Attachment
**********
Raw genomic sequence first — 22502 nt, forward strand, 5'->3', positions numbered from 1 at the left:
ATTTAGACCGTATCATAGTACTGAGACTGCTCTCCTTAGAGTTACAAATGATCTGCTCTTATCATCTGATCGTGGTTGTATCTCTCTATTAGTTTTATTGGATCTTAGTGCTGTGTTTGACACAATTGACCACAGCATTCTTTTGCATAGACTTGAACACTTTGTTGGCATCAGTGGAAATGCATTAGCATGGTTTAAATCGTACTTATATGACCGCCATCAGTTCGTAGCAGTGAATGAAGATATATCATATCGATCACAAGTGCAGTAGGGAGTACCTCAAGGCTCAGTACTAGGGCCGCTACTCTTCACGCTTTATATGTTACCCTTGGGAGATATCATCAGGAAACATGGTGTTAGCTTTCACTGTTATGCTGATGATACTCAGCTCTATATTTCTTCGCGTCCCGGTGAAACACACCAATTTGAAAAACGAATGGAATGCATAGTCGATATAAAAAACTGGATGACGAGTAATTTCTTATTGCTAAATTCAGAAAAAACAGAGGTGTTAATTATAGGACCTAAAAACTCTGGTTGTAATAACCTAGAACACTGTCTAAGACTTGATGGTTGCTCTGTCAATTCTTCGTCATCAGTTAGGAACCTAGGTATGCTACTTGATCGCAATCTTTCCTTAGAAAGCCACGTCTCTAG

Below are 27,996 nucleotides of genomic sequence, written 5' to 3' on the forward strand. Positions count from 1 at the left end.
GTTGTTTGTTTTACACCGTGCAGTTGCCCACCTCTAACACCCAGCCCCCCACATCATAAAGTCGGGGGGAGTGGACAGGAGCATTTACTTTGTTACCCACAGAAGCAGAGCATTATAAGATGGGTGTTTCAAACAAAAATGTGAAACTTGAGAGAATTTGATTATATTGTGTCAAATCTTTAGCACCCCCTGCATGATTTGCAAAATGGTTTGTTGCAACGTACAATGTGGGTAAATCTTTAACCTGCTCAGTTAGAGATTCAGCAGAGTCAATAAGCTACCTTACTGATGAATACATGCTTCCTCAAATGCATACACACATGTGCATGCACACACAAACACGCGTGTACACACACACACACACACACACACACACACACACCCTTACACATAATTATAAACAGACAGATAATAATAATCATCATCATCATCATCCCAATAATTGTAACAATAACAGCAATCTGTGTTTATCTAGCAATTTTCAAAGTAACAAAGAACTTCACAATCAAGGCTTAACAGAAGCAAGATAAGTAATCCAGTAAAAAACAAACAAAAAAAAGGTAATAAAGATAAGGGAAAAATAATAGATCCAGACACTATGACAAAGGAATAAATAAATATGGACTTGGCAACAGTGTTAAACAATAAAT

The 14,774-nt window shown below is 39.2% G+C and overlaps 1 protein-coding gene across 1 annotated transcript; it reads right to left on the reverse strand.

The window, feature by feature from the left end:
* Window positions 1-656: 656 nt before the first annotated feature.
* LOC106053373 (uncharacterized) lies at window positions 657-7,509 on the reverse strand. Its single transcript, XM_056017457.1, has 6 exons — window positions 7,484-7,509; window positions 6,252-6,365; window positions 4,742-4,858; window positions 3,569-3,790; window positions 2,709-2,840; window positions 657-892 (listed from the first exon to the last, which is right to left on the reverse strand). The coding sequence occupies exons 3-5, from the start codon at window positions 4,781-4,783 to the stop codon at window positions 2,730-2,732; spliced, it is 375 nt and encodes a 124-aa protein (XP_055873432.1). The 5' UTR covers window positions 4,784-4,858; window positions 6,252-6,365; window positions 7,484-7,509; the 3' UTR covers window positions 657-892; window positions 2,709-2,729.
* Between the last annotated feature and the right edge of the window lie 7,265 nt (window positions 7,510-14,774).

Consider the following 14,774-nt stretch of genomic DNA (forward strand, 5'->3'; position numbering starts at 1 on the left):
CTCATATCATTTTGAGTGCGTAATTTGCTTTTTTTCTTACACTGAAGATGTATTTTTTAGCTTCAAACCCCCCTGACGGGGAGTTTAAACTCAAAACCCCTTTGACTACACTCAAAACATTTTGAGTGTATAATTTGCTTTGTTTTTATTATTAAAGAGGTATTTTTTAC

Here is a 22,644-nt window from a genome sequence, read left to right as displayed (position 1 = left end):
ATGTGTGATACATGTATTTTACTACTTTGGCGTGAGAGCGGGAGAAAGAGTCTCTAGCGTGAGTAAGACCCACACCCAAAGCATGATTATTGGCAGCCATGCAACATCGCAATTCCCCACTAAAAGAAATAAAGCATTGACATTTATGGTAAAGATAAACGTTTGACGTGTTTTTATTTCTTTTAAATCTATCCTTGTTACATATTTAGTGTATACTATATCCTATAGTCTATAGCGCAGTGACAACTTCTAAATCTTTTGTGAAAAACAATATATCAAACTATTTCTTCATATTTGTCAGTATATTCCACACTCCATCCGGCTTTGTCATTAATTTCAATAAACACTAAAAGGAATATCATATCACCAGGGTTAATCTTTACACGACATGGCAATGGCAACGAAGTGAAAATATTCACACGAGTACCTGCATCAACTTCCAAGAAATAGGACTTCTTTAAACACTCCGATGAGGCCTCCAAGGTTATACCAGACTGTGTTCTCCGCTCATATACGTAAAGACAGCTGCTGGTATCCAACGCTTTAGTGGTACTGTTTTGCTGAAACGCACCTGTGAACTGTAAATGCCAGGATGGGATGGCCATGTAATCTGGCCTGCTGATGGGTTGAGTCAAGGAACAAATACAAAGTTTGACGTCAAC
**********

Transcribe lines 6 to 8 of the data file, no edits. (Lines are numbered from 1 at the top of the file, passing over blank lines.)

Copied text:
The window, feature by feature from the left end:
* Window positions 1-656: 656 nt before the first annotated feature.
* LOC106053373 (uncharacterized) lies at window positions 657-7,509 on the reverse strand. Its single transcript, XM_056017457.1, has 6 exons — window positions 7,484-7,509; window positions 6,252-6,365; window positions 4,742-4,858; window positions 3,569-3,790; window positions 2,709-2,840; window positions 657-892 (listed from the first exon to the last, which is right to left on the reverse strand). The coding sequence occupies exons 3-5, from the start codon at window positions 4,781-4,783 to the stop codon at window positions 2,730-2,732; spliced, it is 375 nt and encodes a 124-aa protein (XP_055873432.1). The 5' UTR covers window positions 4,784-4,858; window positions 6,252-6,365; window positions 7,484-7,509; the 3' UTR covers window positions 657-892; window positions 2,709-2,729.